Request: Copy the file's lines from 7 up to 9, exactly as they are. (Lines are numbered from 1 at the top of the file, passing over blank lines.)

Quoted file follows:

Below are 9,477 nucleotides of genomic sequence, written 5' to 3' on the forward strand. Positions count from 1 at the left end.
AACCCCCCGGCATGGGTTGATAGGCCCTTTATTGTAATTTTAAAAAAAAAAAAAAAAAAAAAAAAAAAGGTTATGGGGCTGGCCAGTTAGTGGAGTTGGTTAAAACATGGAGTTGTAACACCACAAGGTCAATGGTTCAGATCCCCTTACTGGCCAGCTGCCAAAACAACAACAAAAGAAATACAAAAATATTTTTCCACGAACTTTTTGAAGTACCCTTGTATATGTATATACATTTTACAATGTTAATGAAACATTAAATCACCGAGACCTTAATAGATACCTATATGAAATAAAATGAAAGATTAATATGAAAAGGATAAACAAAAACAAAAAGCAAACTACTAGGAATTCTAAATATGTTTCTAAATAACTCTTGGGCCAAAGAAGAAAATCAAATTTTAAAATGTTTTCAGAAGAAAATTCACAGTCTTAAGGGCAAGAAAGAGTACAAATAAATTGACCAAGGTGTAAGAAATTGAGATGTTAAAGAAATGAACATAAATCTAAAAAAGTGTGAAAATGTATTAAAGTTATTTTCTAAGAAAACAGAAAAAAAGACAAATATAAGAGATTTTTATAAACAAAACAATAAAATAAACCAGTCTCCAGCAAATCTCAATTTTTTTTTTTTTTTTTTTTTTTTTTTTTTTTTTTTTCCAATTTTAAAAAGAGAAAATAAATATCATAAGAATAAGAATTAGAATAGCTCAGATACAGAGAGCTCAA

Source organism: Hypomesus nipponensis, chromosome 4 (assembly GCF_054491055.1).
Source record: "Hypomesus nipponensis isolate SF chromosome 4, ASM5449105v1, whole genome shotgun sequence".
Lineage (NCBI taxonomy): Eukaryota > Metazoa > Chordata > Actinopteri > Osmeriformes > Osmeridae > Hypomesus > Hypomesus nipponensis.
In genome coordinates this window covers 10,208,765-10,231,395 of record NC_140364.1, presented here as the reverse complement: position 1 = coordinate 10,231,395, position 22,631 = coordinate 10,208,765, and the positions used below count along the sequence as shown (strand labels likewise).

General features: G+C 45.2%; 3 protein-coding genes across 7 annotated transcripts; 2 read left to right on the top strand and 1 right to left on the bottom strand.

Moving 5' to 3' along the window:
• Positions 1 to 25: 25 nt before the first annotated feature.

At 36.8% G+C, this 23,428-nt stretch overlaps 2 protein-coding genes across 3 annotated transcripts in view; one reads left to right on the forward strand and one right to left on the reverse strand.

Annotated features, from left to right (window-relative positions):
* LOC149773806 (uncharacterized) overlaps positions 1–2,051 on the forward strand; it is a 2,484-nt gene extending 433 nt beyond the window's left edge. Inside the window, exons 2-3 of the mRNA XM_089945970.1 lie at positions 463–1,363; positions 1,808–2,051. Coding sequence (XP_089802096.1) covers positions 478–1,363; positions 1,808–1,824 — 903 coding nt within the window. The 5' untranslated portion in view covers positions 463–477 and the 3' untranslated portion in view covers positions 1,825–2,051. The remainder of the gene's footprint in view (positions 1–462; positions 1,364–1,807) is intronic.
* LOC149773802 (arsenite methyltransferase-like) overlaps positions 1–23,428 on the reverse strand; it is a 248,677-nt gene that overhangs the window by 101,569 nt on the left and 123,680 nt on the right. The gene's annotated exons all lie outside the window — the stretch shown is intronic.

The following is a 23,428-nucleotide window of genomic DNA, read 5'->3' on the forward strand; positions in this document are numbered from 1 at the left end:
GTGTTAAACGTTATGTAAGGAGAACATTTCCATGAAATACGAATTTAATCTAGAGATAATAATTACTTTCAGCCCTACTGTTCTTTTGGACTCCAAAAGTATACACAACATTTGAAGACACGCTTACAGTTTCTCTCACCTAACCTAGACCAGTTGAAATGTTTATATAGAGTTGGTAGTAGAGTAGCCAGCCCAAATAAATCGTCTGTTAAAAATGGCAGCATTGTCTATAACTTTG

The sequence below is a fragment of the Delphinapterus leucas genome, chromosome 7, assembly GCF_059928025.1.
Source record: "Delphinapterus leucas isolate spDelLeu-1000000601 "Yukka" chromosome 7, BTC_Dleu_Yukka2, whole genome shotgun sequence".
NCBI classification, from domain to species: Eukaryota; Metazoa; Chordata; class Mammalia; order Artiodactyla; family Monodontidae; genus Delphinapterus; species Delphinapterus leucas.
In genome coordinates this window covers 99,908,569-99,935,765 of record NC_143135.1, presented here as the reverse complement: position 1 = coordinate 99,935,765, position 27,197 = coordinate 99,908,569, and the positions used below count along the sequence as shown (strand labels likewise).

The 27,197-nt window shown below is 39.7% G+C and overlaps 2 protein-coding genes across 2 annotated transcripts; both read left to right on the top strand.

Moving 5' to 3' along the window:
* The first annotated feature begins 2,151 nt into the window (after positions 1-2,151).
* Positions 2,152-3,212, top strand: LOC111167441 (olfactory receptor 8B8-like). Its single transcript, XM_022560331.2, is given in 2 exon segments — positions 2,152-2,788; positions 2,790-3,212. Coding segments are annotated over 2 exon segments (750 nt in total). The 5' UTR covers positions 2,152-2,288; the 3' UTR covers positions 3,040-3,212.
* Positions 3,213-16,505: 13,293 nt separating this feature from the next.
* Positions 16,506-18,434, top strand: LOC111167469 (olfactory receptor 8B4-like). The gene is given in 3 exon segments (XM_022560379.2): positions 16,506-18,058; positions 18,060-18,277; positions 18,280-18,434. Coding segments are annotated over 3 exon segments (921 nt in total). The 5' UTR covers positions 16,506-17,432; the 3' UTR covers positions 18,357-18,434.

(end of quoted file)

General features: G+C 45.2%; 3 protein-coding genes across 7 annotated transcripts; 2 read left to right on the top strand and 1 right to left on the bottom strand.

Moving 5' to 3' along the window:
• Positions 1 to 25: 25 nt before the first annotated feature.